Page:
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Hail to the king, baby. That’s right, Ash Williams is back, and this time it’s in a direct sequel to Sam Raimi’s horror classic, Army of Darkness. And when I say direct, I mean direct; it opens precisely where the original left off, in S-Mart, amidst chaos that only the evilest of dead could concoct. With his signature brand of humor, wry and with foolish glory, Ash and his boomstick do battle with darkness once again.
Ash and the Army of Darkness isn’t the first comic to attempt an original sequel to the film’s narrative, but it is arguably the most successful. The first was Army of Darkness: Ashes 2 Ashes (2004), which, through the illustration, effectively turned the story into an adult cartoon. For similar reasons, it didn’t feel like part of the franchise. Sure, the films are campy too, but the cover of Ashes 2 Ashes (pictured below) is a good example of campiness way overdone. It just wasn't Army of Darkness. This one is, and it’s exciting.
What exactly do I mean? Well, roughly the first half of the issue is a slightly extended version of the final moments of the original Army of Darkness, right down to the dialogue. Being that much of what goes on is straight from the screen, it’s as close to watching the movie as you’re going to get without actually watching it. To remain consistent, Steve Niles and the rest of the creative are going to have to write as if Sam and Ivan Raimi are looking over their shoulders. It’s a challenge, but I think they’re up to it.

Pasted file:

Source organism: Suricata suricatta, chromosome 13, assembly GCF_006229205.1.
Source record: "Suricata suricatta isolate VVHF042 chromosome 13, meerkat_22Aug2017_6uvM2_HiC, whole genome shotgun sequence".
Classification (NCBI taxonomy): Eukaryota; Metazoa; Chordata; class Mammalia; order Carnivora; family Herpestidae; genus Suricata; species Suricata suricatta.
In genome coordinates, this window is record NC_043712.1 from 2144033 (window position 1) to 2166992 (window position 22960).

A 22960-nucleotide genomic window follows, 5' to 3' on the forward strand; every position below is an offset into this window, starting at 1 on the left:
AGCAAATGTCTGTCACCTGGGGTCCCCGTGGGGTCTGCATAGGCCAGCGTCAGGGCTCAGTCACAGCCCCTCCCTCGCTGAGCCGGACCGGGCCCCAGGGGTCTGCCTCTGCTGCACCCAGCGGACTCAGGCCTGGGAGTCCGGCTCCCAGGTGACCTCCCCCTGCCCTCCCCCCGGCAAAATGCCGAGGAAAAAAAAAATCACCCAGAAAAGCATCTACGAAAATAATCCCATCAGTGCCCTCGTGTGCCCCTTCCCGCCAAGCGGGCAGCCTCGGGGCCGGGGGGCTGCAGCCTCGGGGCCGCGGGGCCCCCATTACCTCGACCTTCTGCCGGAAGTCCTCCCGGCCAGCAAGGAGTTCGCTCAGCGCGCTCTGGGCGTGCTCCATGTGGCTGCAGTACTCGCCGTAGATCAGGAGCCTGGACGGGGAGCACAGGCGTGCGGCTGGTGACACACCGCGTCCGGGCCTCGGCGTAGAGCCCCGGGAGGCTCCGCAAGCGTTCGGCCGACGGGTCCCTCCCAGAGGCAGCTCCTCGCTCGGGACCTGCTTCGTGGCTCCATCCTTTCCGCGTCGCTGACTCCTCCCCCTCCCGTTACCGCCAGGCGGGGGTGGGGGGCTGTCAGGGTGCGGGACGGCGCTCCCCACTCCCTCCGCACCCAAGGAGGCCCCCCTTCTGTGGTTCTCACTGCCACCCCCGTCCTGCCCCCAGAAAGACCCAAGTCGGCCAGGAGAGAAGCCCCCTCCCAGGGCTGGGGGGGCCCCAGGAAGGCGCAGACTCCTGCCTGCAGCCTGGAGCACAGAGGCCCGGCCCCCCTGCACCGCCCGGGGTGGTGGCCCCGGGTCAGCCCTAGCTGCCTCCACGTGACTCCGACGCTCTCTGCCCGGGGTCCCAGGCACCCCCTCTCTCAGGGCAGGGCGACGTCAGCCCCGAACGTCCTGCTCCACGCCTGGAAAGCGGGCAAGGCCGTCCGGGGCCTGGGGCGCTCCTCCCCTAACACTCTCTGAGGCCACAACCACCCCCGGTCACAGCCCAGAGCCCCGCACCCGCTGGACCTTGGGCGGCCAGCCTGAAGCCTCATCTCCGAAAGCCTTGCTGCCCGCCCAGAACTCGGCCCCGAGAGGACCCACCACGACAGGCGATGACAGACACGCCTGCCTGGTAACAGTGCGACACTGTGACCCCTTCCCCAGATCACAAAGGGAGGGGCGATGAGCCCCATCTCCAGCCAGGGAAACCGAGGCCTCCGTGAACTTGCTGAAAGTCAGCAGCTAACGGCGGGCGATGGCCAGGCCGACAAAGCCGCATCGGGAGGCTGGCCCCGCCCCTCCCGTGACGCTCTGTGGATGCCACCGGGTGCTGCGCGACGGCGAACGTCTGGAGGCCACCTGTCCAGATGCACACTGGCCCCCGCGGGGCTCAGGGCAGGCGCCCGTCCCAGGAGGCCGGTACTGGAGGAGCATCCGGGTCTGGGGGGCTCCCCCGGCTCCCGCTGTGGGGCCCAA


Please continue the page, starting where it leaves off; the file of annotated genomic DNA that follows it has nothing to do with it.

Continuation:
After all, they have already showed me that they are capable. The direction of the story, in accordance with the film it’s following, is nothing short of logical—I don’t mean logical within reality, of course, but within that over-the-top universe made up of time traveling, chainsaw hands, and evil fleshy books—Ash, a loser in his own time, soon discovers that an old ally has resurrected evil and that the book of the dead, once again, must be stopped.
Steve Niles, the writer, is an icon within the horror genre. His most notable work, 30 Days of Night, was adapted to film, and he co wrote the screenplay. He is also a credited writer for the video game, F.E.A.R. 3, which I believe displays his versatility between multiple mediums, a skill that’s required if you’re to take on a project like this one. I’m extremely pleased with how he has managed to remain true to the original, retain Ash’s signature quips, and still take the story in a new direction. Steve Niles is certainly the man for the job.
And it would be impossible to credit this comic’s authenticity—that is, the degree at which this sequel remains consistent with the films—without praising Dennis Calero’s artwork. Ash comes about as close to looking like Bruce Campbell, the human being, as you can get in a comic book, and he’s not the only recurring character. My only issue is that in some parts of the battle scenes, it’s difficult to discern exactly what’s happening. However, I can forgive that, as what’s rendered is chaos, and that much is exceedingly clear.
Yes, I know, earlier this year Sam Raimi and Bruce Campbell both alleged that a sequel (movie) is in the works. If Ash and the Army of Darkness is to play any part in it, I’m unsure. Having waited over twenty years to do this, I can surmise that a time jump might be in the cards, as Bruce Campbell hasn’t gotten any younger. Luckily for us, comic books are timeless. Steve Niles has created the direct sequel that never was, and it’s off to a great start.